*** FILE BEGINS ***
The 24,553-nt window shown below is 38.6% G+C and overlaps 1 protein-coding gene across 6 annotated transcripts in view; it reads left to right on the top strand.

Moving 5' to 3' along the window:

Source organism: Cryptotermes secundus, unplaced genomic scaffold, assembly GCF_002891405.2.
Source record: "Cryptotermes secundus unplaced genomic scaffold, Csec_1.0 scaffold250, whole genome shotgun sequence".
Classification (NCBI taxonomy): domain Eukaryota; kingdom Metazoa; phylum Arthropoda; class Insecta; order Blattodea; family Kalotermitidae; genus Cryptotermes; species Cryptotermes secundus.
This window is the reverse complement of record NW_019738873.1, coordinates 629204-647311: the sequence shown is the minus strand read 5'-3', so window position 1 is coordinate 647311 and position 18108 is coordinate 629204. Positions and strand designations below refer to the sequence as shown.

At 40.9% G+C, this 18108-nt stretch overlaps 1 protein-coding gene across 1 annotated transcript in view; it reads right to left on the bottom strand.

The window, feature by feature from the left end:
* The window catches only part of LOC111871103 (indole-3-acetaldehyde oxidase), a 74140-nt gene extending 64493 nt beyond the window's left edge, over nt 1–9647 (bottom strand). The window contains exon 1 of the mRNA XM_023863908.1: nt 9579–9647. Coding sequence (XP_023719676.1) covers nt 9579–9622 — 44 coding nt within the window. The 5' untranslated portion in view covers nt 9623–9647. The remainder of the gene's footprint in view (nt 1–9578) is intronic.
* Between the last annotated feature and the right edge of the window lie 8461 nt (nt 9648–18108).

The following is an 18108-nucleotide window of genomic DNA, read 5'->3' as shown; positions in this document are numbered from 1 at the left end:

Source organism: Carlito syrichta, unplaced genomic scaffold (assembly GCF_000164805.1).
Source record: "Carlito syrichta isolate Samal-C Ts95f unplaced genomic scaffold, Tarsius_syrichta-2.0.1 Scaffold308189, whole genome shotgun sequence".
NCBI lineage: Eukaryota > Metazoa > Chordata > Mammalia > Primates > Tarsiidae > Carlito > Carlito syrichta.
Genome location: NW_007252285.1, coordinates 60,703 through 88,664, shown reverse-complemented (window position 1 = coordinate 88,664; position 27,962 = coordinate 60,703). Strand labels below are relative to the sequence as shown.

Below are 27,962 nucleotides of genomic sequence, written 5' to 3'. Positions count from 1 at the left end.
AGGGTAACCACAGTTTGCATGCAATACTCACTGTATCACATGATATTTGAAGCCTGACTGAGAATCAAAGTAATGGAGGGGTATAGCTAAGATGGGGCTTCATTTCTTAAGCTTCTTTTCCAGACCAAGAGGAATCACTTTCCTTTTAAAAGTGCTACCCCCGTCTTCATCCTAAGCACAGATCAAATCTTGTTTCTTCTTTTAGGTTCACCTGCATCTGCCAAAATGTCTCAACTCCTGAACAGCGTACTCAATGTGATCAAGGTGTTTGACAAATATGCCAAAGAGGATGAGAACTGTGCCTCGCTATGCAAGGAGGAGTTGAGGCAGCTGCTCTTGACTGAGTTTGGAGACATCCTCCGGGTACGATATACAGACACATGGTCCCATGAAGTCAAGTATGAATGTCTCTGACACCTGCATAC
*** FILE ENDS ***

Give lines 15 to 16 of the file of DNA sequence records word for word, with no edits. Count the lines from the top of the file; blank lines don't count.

Genome location: NW_007252285.1, coordinates 60,703 through 88,664, shown reverse-complemented (window position 1 = coordinate 88,664; position 27,962 = coordinate 60,703). Strand labels below are relative to the sequence as shown.

Below are 27,962 nucleotides of genomic sequence, written 5' to 3'. Positions count from 1 at the left end.